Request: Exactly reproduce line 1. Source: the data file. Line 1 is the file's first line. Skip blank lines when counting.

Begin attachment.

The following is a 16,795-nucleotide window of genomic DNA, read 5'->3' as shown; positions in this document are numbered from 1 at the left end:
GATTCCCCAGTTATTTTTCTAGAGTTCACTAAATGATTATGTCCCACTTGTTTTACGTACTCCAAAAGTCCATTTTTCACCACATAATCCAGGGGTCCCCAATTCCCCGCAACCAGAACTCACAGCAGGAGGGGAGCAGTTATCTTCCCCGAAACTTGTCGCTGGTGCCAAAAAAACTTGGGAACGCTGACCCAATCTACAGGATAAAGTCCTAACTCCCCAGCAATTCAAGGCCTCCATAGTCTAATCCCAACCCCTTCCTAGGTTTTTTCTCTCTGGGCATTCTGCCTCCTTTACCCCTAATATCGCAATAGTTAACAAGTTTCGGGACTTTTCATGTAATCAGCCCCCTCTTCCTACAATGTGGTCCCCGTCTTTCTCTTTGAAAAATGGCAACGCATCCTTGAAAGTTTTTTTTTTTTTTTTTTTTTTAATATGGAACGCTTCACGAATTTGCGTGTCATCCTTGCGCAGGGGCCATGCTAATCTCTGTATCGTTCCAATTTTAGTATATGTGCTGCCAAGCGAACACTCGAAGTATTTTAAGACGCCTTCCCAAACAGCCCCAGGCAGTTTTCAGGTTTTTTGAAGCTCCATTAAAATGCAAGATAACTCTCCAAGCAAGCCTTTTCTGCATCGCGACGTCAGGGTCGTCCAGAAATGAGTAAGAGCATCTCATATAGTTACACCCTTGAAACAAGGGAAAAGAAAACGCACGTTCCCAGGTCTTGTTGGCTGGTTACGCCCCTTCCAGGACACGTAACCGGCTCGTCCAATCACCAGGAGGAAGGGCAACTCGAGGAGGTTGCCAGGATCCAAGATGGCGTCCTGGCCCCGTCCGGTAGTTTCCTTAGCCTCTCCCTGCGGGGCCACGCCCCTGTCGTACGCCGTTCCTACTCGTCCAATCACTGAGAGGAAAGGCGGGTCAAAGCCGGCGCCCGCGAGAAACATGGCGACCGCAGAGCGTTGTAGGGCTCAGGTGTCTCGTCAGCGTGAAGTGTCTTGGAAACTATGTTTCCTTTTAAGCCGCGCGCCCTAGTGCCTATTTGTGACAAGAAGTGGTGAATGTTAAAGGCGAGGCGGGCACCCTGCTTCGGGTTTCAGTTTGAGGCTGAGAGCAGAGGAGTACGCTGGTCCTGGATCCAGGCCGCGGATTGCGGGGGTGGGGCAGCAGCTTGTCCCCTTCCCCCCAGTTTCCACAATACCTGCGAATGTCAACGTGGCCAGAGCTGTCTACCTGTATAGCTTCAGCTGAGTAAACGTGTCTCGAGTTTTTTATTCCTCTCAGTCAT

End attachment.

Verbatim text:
The following is a 16,795-nucleotide window of genomic DNA, read 5'->3' as shown; positions in this document are numbered from 1 at the left end: